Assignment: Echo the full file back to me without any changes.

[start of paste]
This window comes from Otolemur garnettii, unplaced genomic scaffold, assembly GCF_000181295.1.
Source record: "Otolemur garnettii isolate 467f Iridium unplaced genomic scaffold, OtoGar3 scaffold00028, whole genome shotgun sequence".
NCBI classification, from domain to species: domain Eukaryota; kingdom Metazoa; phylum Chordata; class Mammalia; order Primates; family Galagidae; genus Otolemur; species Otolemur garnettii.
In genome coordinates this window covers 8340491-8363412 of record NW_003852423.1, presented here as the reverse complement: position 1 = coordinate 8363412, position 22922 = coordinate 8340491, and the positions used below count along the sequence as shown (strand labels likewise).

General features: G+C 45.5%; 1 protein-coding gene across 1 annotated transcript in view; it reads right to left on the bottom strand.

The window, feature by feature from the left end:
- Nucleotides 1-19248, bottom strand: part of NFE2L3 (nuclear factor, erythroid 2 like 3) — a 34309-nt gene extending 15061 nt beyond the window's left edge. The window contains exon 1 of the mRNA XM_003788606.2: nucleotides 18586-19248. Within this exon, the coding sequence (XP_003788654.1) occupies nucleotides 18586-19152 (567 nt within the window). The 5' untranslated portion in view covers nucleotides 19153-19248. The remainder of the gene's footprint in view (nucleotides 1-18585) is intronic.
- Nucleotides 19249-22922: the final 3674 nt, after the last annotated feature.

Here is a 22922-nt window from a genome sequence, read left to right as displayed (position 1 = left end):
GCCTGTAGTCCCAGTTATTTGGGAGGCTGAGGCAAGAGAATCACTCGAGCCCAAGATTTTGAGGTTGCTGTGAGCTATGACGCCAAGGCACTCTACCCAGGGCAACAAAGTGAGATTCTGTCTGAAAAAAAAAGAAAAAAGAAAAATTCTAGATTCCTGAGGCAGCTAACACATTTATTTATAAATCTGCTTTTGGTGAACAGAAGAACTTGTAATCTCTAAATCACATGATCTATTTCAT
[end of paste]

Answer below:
This window comes from Otolemur garnettii, unplaced genomic scaffold, assembly GCF_000181295.1.
Source record: "Otolemur garnettii isolate 467f Iridium unplaced genomic scaffold, OtoGar3 scaffold00028, whole genome shotgun sequence".
NCBI classification, from domain to species: domain Eukaryota; kingdom Metazoa; phylum Chordata; class Mammalia; order Primates; family Galagidae; genus Otolemur; species Otolemur garnettii.
In genome coordinates this window covers 8340491-8363412 of record NW_003852423.1, presented here as the reverse complement: position 1 = coordinate 8363412, position 22922 = coordinate 8340491, and the positions used below count along the sequence as shown (strand labels likewise).

General features: G+C 45.5%; 1 protein-coding gene across 1 annotated transcript in view; it reads right to left on the bottom strand.

The window, feature by feature from the left end:
- Nucleotides 1-19248, bottom strand: part of NFE2L3 (nuclear factor, erythroid 2 like 3) — a 34309-nt gene extending 15061 nt beyond the window's left edge. The window contains exon 1 of the mRNA XM_003788606.2: nucleotides 18586-19248. Within this exon, the coding sequence (XP_003788654.1) occupies nucleotides 18586-19152 (567 nt within the window). The 5' untranslated portion in view covers nucleotides 19153-19248. The remainder of the gene's footprint in view (nucleotides 1-18585) is intronic.
- Nucleotides 19249-22922: the final 3674 nt, after the last annotated feature.

Here is a 22922-nt window from a genome sequence, read left to right as displayed (position 1 = left end):
GCCTGTAGTCCCAGTTATTTGGGAGGCTGAGGCAAGAGAATCACTCGAGCCCAAGATTTTGAGGTTGCTGTGAGCTATGACGCCAAGGCACTCTACCCAGGGCAACAAAGTGAGATTCTGTCTGAAAAAAAAAGAAAAAAGAAAAATTCTAGATTCCTGAGGCAGCTAACACATTTATTTATAAATCTGCTTTTGGTGAACAGAAGAACTTGTAATCTCTAAATCACATGATCTATTTCAT